The waters of Siang river, a major constituent of the Brahmaputra, that runs 1,600 km through southern Tibet, has mysteriously turned black in colour, fueling concerns in the bordering state of Arunachal Pradesh.
The matter came to light when district authorities of East Siang raised alarm bells. Heavy slag in the river waters has made it unfit for consumption, an official said, adding that a thick cement-like material has made the water unusable for all purposes.
The unusual development has led to Arunachal Pradesh’s Congress MP Ninong Ering writing to Prime Minister Narendra Modi seeking “immediate action”. In his letter, Ering wrote that the river had become “muddy and slushy, black and contaminated” and fish and other aquatic life had disappeared.
“There is no other reason that the mighty Siang should be dirty and black in the month of November, but has occurred due to heavy excavation on the Chinese side, which has to be verified by an international team,” Ering said in his letter.
“Never before in people’s memory has the river’s water quality deteriorated in such a way…. I am sure China is doing something to the river which is a common property of three nations, including India and Bangladesh.”
While the river turned dark during the monsoon, it was suspected that it was because of mud being carried by the river. However, with the river water still black long after the rainy season got over, authorities now suspect something else may be the reason.
“From November to February, the water is crystal clear and pure. Even my grandfather has never seen or heard of such a thing happening to the waters of the Siang," the report quoted East Siang district deputy commissioner Tamyo Tatak as saying.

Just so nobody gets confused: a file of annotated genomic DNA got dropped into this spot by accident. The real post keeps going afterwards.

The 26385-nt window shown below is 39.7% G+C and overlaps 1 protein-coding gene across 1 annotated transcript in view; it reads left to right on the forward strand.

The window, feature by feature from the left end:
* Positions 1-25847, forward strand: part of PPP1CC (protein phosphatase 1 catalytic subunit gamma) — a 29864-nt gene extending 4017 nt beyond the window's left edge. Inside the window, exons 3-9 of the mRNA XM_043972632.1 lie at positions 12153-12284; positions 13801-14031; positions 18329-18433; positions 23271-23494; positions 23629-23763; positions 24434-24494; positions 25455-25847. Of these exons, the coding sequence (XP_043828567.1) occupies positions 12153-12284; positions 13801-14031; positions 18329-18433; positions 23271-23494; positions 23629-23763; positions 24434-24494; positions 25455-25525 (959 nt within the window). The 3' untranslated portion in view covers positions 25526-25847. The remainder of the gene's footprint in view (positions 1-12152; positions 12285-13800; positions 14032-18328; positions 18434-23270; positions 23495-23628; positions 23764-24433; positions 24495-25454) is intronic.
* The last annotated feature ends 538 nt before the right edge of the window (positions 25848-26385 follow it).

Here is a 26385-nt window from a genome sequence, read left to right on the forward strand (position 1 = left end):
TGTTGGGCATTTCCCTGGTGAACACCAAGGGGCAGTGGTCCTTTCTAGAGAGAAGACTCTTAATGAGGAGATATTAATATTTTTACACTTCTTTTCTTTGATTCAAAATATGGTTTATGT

China is being seen as the prime suspect in the waters of the Siang river turning mysteriously black. Authorities suspect that China could be undertaking some heavy cement work in the upper reaches of the river in their territory.
The Siang flows for 1,600 km through southern Tibet as the Yarlung Tsangpo or Yarlung Zangbo before entering India. Also known as Dihang in India, the river joins the Lohit after flowing for 230 km before forming the Brahmaputra at about 35 km downstream of Pasighat in East Siang district.
“China may be carrying out some deep water boring work. What else could be the reason for such a big river, which becomes the Brahmaputra, remaining black in colour for nearly two months," Tatak told TOI.
While China has denied any such move, Indian authorities fear that it may be moving forward on its alleged plan to dig a 1000-km tunnel to divert the Yarlung Tsangpo river from Tibet to Taklimakan Desert in Xinjiang.
Meanwhile, the Central Water Commission has collected water samples from the river. The district authorities have separately submitted an independent report to the state government describing the situation.